Wilde felt he was a rope in a tug-of-war-between his wife and lover, and it was the narcissistic Lord Douglas who proved victor. On one occasion, after spending nights in a hotel room (claiming he needed solitude to work), he returned home to spend time with his children and found an opportunity to pull the wool over Constance’s eyes. After reading them a story, he admonished his sons about naughty boys who make their mothers cry; Vyvyan asked what happens to absent fathers who make their mothers cry. For once Oscar was bereft of words..
Libido triumphed guilt and Wilde continued his affair. His quip, “In married life three is company and two is none,” had chillingly transformed into truth. Bosie brought out all of Oscar’s worst qualities, especially his selfishness and narcissism, which his wife had tempered. Besotted, he spent wildly on his young lover, buying costly cigarette cases and taking him to dine at the Café Royale and suites at the Savoy Hotel. As with everything else, he indulged in a lavish mid-life crisis. Constance, eventually forced from denial, confided to a friend, “I know that the one I am jealous of fills a place I cannot fill,” and determined to continue her marriage; although it was devoid of sex, it still possessed love.
The turning point in the ménage a trios occurred when the Marques of Queensbury, Bosie’s father, left a calling card-replete with misspelling- at Wilde’s club: “For Oscar Wilde, posing as a somdomite.” Bosie convinced Oscar to press a charge of libel against his despised father. The problem? Oscar was guilty of the accusation and in London’s high society it was an open secret. The trial was sensational, involving the peerage, the celebrity playwright, and rent boys (male prostitutes). However, lost in the shadows was Constance who faithfully appeared each day at court. What added to her mortification of being the spouse of Europe’s most infamous homosexual was extreme physical anguish: she had tripped on a loose carpet on her stairs at the House Beautiful and had tumbled to the bottom, seriously injuring her spine.
It was hubris which caused Oscar to stay and face trial, believing his wit and charm would sway the jury. When asked by the prosecution if he had kissed a certain boy, Oscar answered with his celebratory wit, “Oh, dear, no. He was unfortunately extremely ugly.” While Constance’s former rival Florence’s husband was lauded as the author of Dracula, Constance’s own husband was now viewed as the real thing.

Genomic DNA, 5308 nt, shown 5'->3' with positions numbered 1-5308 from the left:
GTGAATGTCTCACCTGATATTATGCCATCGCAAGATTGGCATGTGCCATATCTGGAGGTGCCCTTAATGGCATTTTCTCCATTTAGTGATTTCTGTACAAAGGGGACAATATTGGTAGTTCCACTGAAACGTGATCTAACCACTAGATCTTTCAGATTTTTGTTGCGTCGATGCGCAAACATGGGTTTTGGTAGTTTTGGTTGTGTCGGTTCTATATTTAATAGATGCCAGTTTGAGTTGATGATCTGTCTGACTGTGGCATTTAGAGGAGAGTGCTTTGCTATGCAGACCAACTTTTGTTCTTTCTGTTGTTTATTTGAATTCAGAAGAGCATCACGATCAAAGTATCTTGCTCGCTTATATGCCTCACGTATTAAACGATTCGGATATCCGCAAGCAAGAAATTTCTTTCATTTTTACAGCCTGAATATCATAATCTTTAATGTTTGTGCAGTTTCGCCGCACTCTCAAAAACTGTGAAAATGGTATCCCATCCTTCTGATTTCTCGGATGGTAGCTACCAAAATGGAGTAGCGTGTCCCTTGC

The result was Wilde not only lost his suit against Queensbury but was in turn tried and convicted for “acts of gross indecency” (homosexuality). He was sentenced to two years of hard labor at Reading Prison. Constance’s voiced her compassion, “He is such a poor, poor fellow. What a tragedy for him who is so gifted.” Post-trial, the once enviable life of Constance became akin to the Walls of Jericho: the egg thrown on her husband landed on her. The trial had drained their financial resources, her two sons were targets of bullying, and she could only walk with great difficulty. Constance, along with her husband, was equally victimized by the hypocrisy of Victorian society.
Her brother Otho, once again a lifesaver, arranged for her to leave England and relocate to the Continent where she changed her surname to Holland, a family name which was also Otho’s middle one. Nevertheless, she did not seek a divorce; although she had married the wrong man she loved him just the same. In addition, though she dreaded returning to England, she did so to deliver the heart-breaking news to her husband that his beloved mother had passed away. She could not wrap her arms around Oscar as she was separated from him by bars which forced them to remain three feet apart. During the brief time permitted, he poured out his grief to his wife for the pain of losing his mother and his hatred of his nonfictional Dorian Gray ( Bosie) who he swore he would kill if he saw again. He related how someone had spat in his face and how, each day at the same hour, he wept, remembering the indignity. Post -visit she poured out her own grief in a letter to her friend, “He is very repentant and minds most of all what he has brought on myself and the boys. It seems to me that by sticking to him now, I may save him from even worse.”
When Oscar, broken in body and spirit from his incarceration, was released, Constance informed him she would provide an annual stipend from her trust fund and invited her prodigal husband to rejoin his family in Genoa. He was making plans to do so when he instead decided to meet up with Bosie (who Constance referred to as ‘that appalling individual,’) in Naples. Preferring his Judas to his wife led even Constance to her breaking point; she declared Oscar was “weak as water,” and at long last, the marriage of the Wildes’ ended sadly, madly, badly. Oscar lost his parental rights; he was never to see wife or sons again. But again, even though their marriage ended their love never did. In her last letter Constance wrote to Otho of Oscar’s final literary work, “The Ballad of Reading Gaol,” “I was frightfully upset by this wonderful poem…it is tragic and makes one cry.” Its line which carried the most personal resonance , “Each man kills the thing he loves.”
Constance underwent an operation and passed away on April 7th, 1898, with only a nurse in attendance. She was interred in the Campo Santo Cemetery in Genoa. The following year Oscar visited her grave site and broke down in tears. He wrote to his friend Ross, “It was very tragic seeing her name carved on a tomb-her surname, my name, not mentioned. I had a sense of the uselessness of all regrets. Life is a very terrible thing.” In 1963 her family added an addendum to her tombstone: wife of Oscar Wilde.
After life with her flamboyant and tortured genius, Constance deserves to recline and remember the time before Oscar wore his variation of Hester’s scarlet letter.